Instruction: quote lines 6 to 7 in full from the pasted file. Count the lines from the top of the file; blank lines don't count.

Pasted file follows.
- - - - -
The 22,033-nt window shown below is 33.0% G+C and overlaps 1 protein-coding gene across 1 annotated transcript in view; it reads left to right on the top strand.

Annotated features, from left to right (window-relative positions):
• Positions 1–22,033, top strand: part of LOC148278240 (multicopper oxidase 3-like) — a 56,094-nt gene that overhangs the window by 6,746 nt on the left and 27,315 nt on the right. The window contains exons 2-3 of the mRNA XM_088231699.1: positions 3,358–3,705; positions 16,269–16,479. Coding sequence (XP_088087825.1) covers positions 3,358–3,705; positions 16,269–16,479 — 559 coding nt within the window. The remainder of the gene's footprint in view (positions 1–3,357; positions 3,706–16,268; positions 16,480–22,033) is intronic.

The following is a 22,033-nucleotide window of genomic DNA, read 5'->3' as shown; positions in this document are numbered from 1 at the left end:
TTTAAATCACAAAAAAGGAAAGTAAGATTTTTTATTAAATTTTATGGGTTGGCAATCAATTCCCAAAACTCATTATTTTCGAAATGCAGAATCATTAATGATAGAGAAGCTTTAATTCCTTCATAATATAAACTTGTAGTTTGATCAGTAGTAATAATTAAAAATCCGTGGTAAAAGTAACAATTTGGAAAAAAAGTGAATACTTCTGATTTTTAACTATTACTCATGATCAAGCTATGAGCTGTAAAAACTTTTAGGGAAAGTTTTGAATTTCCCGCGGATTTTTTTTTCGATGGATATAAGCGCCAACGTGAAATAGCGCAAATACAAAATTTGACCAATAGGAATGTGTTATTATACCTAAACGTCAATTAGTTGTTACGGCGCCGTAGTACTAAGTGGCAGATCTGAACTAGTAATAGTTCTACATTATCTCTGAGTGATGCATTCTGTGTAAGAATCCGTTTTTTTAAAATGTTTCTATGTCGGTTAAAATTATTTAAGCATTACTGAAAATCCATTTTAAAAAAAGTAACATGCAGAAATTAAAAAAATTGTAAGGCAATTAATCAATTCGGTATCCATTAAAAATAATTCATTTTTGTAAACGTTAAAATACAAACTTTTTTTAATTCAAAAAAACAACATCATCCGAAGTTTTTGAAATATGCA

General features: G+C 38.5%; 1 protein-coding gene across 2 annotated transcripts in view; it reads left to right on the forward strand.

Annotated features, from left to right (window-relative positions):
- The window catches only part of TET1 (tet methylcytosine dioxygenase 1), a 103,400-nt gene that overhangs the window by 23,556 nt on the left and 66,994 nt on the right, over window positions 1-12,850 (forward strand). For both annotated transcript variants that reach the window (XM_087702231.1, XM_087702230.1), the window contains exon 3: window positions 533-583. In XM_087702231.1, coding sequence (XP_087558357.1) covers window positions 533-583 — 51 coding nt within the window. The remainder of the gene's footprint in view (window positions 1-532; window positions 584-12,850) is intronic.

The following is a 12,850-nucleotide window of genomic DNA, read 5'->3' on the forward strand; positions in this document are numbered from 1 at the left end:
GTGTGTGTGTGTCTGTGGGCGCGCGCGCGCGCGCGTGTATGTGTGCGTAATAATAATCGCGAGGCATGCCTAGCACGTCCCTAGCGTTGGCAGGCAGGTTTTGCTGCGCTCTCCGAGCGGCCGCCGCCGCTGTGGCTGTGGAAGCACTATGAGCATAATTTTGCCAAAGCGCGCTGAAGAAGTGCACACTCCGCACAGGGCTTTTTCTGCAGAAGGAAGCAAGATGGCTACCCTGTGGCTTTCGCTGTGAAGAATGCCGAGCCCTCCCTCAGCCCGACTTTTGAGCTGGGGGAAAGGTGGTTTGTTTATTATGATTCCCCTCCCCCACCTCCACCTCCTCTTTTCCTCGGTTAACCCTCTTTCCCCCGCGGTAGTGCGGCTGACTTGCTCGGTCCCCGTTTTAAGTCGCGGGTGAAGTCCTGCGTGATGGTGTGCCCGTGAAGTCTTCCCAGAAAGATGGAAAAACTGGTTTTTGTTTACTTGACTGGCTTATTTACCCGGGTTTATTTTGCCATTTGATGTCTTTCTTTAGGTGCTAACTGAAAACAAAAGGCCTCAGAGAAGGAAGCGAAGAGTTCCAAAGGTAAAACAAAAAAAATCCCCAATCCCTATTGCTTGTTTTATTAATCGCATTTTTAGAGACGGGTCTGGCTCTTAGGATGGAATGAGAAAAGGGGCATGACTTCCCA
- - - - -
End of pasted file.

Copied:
General features: G+C 38.5%; 1 protein-coding gene across 2 annotated transcripts in view; it reads left to right on the forward strand.

Annotated features, from left to right (window-relative positions):